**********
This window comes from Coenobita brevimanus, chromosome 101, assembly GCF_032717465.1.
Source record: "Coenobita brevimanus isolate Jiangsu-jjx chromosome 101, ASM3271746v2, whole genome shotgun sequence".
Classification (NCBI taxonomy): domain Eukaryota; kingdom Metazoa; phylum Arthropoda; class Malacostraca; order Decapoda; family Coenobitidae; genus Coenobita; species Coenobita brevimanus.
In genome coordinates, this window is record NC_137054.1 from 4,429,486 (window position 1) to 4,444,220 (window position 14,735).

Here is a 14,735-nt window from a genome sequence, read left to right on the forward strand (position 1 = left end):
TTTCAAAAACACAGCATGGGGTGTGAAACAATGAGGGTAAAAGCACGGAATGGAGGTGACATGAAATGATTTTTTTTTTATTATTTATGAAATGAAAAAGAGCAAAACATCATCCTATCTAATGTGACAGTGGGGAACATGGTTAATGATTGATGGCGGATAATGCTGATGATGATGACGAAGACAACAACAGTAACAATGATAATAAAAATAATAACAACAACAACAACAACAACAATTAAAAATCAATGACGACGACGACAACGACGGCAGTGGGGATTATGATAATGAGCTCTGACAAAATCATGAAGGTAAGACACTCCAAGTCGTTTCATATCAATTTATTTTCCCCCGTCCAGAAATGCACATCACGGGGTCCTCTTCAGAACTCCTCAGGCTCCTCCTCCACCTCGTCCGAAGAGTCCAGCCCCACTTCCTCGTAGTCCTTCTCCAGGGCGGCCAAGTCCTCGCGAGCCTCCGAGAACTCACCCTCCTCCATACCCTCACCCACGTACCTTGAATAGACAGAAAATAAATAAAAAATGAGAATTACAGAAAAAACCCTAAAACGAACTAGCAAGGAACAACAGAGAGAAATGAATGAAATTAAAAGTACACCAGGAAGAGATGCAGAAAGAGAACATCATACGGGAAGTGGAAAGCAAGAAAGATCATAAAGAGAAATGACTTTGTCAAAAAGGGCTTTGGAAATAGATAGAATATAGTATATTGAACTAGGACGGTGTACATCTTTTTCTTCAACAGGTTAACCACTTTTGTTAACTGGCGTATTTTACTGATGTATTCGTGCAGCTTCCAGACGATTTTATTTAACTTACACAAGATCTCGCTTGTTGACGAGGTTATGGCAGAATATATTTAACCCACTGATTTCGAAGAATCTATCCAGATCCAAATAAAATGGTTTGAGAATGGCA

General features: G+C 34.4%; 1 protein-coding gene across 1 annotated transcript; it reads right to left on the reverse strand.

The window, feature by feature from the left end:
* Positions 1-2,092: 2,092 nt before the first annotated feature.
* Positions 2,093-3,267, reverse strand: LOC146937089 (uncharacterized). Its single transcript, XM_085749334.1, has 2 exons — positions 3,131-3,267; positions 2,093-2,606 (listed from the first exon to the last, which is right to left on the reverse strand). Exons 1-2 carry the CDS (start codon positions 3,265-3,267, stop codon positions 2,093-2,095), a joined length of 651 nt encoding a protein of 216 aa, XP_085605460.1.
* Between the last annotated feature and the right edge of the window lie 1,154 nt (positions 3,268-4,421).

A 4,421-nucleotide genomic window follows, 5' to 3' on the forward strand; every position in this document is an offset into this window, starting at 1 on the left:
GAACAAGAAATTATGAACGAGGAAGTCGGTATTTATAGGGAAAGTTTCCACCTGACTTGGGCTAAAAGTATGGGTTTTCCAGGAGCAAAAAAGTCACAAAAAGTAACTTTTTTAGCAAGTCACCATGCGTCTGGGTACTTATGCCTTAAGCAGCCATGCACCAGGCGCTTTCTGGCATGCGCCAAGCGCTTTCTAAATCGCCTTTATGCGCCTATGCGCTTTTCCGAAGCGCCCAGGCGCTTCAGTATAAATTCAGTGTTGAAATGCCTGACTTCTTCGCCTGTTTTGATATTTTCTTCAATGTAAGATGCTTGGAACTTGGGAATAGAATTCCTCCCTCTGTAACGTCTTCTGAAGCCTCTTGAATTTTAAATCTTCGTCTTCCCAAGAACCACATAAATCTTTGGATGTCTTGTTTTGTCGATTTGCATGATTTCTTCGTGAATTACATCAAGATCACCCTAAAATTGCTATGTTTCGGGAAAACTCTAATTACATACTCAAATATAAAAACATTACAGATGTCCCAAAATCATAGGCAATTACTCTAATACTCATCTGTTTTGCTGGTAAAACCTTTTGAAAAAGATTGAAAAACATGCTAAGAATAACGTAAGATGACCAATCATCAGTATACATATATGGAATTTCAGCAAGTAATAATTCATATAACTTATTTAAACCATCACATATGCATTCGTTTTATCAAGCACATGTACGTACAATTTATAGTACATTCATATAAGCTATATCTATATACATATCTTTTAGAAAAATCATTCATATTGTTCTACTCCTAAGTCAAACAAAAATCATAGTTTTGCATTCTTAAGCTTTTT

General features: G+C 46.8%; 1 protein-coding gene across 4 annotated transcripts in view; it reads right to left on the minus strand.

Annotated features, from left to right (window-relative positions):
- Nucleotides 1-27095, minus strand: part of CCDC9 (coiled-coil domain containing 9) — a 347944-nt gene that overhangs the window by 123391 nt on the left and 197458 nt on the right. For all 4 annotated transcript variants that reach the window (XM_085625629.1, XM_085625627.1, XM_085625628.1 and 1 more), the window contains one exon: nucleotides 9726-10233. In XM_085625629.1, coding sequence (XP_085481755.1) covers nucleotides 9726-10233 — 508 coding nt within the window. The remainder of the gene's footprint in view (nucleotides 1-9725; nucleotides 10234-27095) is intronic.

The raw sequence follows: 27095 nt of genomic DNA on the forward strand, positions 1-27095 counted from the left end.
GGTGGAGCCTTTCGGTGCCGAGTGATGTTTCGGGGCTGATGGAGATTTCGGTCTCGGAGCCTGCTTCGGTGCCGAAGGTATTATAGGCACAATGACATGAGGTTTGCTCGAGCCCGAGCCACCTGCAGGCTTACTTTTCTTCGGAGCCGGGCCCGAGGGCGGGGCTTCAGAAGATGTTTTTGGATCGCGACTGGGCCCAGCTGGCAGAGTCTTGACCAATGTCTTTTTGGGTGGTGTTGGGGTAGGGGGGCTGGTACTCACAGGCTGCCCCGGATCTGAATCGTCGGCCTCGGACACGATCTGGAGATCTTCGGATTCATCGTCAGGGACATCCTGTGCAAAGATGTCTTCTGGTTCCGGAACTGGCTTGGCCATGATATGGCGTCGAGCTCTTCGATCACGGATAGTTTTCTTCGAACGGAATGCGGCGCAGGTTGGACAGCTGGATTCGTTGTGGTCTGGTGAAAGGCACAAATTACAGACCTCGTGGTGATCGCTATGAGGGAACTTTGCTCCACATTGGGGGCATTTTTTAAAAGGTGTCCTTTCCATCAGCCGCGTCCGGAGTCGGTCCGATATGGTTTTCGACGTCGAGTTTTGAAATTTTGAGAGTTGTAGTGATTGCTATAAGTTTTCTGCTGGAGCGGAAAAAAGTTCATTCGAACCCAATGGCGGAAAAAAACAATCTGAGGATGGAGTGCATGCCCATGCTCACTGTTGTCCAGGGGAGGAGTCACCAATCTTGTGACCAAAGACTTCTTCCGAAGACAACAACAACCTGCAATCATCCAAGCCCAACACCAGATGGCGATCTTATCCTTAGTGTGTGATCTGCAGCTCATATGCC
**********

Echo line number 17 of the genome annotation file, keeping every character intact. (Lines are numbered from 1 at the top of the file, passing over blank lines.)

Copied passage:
The raw sequence follows: 27095 nt of genomic DNA on the forward strand, positions 1-27095 counted from the left end.